Using administrative data for West Germany, this paper investigates whether part of the urban wage premium stems from greater competition in denser labor markets. We show that employers possess less wage-setting power in denser markets. We further document that an important part of the observed urban wage premia can be explained by greater competition in denser labor markets.
Robot Adoption at German Plants
in: IWH-Diskussionspapiere, Nr. 19, 2020
Using a newly collected dataset of robot use at the plant level from 2014 to 2018, we provide the first microscopic portrait of robotisation in Germany and study the potential determinants of robot adoption. Our descriptive analysis uncovers five stylised facts concerning both extensive and, perhaps more importantly, intensive margin of plant-level robot use: (1) Robot use is relatively rare with only 1.55% German plants using robots in 2018. (2) The distribution of robots is highly skewed. (3) New robot adopters contribute substantially to the recent robotisation. (4) Robot users are exceptional along several dimensions of plant-level characteristics. (5) Heterogeneity in robot types matters. Our regression results further suggest plant size, low-skilled labour share, and exporter status to have strong and positive effect on future probability of robot adoption. Manufacturing plants impacted by the introduction of minimum wage in 2015 are also more likely to adopt robots. However, controlling for plant size, we find that plant-level productivity has no, if not negative, impact on robot adoption.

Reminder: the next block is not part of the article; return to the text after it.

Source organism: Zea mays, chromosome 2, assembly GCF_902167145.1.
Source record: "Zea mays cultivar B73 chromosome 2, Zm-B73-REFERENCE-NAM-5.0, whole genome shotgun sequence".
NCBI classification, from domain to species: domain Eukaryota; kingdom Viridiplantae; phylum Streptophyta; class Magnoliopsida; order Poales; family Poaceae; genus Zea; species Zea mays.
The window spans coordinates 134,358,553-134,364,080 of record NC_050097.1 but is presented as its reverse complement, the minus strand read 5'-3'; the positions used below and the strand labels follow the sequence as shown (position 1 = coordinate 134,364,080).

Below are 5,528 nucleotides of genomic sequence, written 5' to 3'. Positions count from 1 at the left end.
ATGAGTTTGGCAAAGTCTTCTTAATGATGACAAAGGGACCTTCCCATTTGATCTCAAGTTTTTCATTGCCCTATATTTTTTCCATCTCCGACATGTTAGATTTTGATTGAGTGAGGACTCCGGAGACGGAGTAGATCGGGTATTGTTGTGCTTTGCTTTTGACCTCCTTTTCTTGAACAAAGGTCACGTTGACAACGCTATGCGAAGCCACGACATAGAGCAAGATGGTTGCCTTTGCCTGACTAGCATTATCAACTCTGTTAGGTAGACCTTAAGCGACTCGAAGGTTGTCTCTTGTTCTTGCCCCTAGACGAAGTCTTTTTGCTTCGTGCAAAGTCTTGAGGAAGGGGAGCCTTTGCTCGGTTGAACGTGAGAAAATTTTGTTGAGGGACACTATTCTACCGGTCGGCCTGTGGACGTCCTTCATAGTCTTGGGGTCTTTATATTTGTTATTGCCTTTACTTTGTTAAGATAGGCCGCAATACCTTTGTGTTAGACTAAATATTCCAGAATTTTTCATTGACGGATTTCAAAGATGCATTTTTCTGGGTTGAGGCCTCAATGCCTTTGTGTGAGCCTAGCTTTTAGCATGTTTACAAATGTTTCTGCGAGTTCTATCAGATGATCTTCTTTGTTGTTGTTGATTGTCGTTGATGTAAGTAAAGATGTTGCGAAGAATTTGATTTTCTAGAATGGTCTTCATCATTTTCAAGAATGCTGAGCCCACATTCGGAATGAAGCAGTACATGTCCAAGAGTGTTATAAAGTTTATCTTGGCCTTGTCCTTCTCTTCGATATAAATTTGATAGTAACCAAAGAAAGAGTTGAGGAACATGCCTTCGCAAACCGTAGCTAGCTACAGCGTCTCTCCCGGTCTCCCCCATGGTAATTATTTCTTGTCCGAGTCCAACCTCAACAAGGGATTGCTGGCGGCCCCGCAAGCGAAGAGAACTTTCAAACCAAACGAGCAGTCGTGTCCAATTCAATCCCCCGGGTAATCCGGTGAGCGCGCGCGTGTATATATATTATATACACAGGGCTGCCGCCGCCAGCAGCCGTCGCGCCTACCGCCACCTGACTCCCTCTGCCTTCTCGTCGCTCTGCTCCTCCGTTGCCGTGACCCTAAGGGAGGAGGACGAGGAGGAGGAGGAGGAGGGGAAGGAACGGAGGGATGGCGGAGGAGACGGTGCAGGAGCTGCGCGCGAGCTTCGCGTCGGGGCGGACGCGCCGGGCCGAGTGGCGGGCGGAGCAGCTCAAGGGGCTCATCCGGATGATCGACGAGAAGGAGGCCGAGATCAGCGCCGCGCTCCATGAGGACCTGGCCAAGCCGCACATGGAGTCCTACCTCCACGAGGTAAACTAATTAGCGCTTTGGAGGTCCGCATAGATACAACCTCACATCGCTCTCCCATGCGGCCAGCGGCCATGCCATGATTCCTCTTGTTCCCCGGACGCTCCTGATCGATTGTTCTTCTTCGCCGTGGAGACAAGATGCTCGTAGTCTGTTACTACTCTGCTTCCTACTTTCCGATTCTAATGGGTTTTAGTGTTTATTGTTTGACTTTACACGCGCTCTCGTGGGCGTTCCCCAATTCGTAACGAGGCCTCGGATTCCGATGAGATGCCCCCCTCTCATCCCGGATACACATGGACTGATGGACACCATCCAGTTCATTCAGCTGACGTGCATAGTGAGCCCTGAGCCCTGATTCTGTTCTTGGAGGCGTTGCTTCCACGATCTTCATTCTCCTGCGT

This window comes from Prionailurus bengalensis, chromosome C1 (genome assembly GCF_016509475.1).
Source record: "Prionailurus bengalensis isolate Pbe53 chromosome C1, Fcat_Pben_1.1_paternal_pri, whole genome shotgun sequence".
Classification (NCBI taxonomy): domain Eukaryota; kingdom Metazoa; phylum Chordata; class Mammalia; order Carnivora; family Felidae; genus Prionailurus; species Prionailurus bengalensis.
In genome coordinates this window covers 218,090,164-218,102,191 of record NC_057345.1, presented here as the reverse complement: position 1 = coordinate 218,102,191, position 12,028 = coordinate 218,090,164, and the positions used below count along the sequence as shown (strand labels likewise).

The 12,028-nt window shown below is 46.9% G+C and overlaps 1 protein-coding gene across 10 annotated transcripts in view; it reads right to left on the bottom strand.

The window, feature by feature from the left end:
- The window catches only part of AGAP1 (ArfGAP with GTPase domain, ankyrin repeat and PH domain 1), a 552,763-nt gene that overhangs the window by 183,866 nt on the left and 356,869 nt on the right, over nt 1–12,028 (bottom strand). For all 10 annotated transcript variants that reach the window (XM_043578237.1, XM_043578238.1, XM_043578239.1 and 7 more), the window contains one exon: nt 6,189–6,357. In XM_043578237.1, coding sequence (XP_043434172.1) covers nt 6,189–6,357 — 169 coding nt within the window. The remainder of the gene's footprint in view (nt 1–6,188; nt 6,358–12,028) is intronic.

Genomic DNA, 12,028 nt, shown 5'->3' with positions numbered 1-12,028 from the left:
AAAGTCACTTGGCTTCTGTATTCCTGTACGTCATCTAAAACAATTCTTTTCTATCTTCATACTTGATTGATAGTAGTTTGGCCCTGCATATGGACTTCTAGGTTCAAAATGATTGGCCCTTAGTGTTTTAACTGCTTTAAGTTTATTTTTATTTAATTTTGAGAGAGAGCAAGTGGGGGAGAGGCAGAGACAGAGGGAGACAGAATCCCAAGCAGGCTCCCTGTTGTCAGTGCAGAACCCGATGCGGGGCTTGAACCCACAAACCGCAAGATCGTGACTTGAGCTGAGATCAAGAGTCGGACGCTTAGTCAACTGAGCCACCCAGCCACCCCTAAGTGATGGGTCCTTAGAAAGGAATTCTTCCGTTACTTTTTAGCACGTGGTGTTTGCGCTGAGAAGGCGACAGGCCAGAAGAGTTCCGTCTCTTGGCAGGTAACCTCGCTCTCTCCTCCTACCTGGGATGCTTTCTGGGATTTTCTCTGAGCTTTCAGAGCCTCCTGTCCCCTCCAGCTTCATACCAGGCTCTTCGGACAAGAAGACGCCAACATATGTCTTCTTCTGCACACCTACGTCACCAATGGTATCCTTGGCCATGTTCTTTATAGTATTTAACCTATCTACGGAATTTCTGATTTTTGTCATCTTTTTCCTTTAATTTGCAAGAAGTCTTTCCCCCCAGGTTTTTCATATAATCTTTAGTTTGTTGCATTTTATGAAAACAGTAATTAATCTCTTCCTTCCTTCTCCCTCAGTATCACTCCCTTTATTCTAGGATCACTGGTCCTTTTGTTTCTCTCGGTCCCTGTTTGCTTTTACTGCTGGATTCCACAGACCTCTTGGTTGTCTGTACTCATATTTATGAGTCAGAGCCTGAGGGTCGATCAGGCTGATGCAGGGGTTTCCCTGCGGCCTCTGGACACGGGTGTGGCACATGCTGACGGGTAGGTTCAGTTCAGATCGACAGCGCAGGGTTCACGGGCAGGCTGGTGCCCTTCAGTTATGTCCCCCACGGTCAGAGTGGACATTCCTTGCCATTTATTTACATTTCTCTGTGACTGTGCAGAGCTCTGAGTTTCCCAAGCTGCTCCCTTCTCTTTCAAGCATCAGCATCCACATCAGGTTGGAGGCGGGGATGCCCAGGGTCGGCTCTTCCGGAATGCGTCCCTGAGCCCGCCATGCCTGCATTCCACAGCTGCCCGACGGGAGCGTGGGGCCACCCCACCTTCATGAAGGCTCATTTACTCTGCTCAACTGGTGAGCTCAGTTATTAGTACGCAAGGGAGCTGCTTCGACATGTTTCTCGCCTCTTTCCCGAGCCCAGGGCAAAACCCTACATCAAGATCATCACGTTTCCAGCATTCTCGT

The East-West German Gap in Revenue Productivity: Just a Tale of Output Prices?
in: IWH-Diskussionspapiere, Nr. 14, 2020
East German manufacturers’ revenue productivity (value-added per worker) is some 8 (25) percent below West German levels, even three decades after German unification. Using firm-product-level data containing information on product quantities and prices, we analyse the role of product specialisation and reject the prominent ‚extended work bench hypothesis‘, stating a specialisation of Eastern firms in the intermediate input production as explanation for these sustained productivity differences. We decompose the East’s revenue productivity disadvantage into Eastern firms selling at lower prices and producing more physical output for given amounts of inputs within ten-digit product industries. This suggests that Eastern firms specialise vertically in simpler product varieties generating less consumer value but being manufactured with less or cheaper inputs. Vertical specialisation, however, does not explain the productivity gap as Eastern firms are physically less productive for given product prices, implying a genuine physical productivity disadvantage of Eastern compared to Western firms.